A camp fire is the centre of social life in the Swedish outdoors, a focal point for conversation, a place to cook and eat, a source of heat, and a hypnotic and endlessly fascinating thing to watch. Without a camp fire, life in the outdoors is a colder experience in all senses of the word. A fire at the end of a long day out in the wilds will lift the spirits and soothe the body.
Wild camping and the freedom to light camp fires is one of the great joys of any outdoor experience in Sweden, and one of the many things which attracts visitors to this vast and beautiful country. But with this freedom comes important responsibilities – the responsibility to guard effectively against the risk of your camp fire spreading out of control, and the responsibility to take only what you need and in the least damaging way from the local environment. Sweden’s forest resources may seem endless, but their ecology is fragile. In northern and mountainous regions where temperatures are low for much of the year and available daylight limits the growing season, trees just a few centimetres high may be surprisingly old and ecosystems can take a very long time to regenerate after any damage.
Potential for the most dramatic problems comes from the risk of forest fire. While natural fires are vital to the fertilisation and regeneration of some forest ecosystems, as with everything in nature, it is maintaining a balance which is important. Large fires can have an enormously damaging impact on local wildlife, in some cases destroying whole populations of threatened species, and the ecology of the area can take decades to recover. In addition, of course, they can pose an enormous risk to human life and property.
While the UK has had a rather damp start to the 2008 summer season, Sweden by contrast has been basking in the sunshine, with above average temperatures and an extended dry period. This is good news for visitors (our early season canoeists had some truly wonderful weather for their tours in May!), but with the sun and the lack of rain comes the increased risk of forest fire. This has already led to serious problems in some parts of Sweden. As we write, large fires caused by the extended dry spell are raging in the northern province of Hälsningland.
The potential for forest fires was illustrated dramatically recently when one of our clients was unfortunate enough to have a problem with his camp fire during a canoe tour, resulting in the complete destruction of his sleeping bag, rucksack, camera and clothes and melting the paddle for their canoe. He and his travelling companion acted quickly to bring the fire under control, narrowly avoiding a much more serious incident, and to their great credit then spent what must have been a most uncomfortable night at the spot to ensure that the fire was completely out before returning to base the following day. Fortunately, the key to their hire car, which had also almost completely melted, was still functioning!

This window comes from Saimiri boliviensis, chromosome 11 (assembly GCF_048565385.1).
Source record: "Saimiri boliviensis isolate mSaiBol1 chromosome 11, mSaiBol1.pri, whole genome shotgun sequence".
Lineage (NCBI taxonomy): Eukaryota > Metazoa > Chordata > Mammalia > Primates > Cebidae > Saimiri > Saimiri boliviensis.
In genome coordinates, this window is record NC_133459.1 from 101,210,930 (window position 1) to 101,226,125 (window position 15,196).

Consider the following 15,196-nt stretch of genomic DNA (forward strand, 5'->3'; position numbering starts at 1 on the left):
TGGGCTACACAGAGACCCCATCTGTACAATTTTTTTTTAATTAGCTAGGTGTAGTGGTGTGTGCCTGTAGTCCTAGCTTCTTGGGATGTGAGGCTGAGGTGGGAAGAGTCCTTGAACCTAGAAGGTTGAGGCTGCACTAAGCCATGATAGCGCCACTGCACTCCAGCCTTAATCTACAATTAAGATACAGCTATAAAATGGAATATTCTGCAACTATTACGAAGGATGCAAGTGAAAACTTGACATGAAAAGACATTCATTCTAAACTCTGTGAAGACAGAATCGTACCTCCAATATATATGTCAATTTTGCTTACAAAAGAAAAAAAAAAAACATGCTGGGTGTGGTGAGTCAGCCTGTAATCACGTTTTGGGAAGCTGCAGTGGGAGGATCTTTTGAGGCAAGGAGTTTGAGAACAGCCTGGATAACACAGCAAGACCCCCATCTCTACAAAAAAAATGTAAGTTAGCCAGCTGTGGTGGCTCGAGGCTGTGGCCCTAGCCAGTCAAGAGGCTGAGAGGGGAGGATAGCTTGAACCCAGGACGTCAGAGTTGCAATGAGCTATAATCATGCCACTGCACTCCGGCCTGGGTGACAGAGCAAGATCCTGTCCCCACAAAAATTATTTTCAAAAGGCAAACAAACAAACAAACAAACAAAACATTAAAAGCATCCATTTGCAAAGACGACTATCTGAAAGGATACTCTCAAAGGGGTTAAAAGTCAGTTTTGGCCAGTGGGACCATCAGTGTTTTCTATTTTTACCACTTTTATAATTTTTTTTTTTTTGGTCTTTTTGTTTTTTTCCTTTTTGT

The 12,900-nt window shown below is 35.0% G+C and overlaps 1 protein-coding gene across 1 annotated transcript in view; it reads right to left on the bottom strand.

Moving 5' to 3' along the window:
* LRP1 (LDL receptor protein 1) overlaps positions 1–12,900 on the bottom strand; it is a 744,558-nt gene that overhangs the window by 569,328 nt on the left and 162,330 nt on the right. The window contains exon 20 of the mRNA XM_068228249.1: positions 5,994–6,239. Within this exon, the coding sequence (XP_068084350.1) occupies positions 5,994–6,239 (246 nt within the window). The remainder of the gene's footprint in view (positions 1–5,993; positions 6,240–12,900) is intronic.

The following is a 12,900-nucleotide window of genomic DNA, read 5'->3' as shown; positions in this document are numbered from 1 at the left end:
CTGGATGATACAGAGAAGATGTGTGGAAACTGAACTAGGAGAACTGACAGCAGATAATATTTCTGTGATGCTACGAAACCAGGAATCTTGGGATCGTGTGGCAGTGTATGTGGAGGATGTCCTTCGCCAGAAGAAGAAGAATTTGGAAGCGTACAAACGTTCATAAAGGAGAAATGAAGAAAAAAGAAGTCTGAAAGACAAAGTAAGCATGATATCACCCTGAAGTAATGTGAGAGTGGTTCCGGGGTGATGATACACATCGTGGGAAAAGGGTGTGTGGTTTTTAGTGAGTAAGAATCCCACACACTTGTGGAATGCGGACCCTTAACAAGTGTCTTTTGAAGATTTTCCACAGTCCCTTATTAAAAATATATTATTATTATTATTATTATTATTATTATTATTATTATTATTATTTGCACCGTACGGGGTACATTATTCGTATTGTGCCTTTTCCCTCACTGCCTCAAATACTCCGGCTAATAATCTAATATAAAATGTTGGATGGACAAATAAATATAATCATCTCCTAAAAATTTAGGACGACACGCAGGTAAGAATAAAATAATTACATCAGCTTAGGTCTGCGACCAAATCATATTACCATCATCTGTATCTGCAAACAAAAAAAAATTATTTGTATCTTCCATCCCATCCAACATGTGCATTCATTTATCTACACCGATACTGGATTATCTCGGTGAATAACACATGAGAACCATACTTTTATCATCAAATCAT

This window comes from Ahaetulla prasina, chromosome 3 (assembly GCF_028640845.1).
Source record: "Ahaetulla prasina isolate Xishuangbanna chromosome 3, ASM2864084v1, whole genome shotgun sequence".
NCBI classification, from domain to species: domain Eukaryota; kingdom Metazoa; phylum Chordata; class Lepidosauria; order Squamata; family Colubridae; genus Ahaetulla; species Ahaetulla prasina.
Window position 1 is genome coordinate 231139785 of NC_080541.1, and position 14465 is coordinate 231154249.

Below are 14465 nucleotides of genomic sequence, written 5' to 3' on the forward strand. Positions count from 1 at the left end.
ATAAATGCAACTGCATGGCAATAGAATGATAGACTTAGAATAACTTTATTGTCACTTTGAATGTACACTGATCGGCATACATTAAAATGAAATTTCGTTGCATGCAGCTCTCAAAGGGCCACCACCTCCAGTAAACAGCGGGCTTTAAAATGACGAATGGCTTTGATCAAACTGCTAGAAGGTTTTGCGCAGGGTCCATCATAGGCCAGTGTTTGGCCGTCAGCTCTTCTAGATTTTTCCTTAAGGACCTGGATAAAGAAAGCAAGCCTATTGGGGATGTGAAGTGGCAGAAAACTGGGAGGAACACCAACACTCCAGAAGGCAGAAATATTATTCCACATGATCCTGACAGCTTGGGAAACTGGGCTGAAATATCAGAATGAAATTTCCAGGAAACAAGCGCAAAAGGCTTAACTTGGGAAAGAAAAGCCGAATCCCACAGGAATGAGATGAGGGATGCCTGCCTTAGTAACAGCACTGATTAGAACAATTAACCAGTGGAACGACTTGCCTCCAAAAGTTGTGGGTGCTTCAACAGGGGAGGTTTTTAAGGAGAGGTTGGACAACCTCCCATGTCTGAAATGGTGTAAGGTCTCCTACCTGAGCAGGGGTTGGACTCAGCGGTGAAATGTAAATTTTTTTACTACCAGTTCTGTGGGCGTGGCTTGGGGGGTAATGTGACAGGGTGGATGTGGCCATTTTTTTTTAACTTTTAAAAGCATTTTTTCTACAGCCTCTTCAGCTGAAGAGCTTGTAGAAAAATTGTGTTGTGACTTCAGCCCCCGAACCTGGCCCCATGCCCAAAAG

With this in mind, here are a few hints and tips for enjoying the warmth and comfort of your camp fire safely and limiting your impact on the local environment during your experience in Sweden:
When not to light a fire
Observe any local or temporary restrictions regarding the lighting of fires. During particularly dry conditions when there is a high risk of forest fires, local restrictions may be imposed prohibiting the lighting of fires. Check notices and local information for the latest situation. Certain protected areas such as national parks and nature reserves may also have their own rules regarding the lighting of fires and use of forest resources.
How to make a fire
When lighting your fire, please make sure you observe the following guidelines:
1. Choose a suitable place for your fire, with a base of gravel or sand. It should also have easy access to water in case you need to put the fire out quickly. Check the wind strength and direction – sparks can carry some way and ignite the surrounding forest or grassland.
2. You should not light your fire on a bed of peat or moss, which burn very easily. Peat fires can smoulder and burn underground for a very long time, and may still be burning below ground level even when the fire seems to be out from above. Similarly, you should avoid lighting your fire in any earthy, forested area. You should also avoid lighting your fire near to anthills or old tree stumps, both of which may catch fire very easily.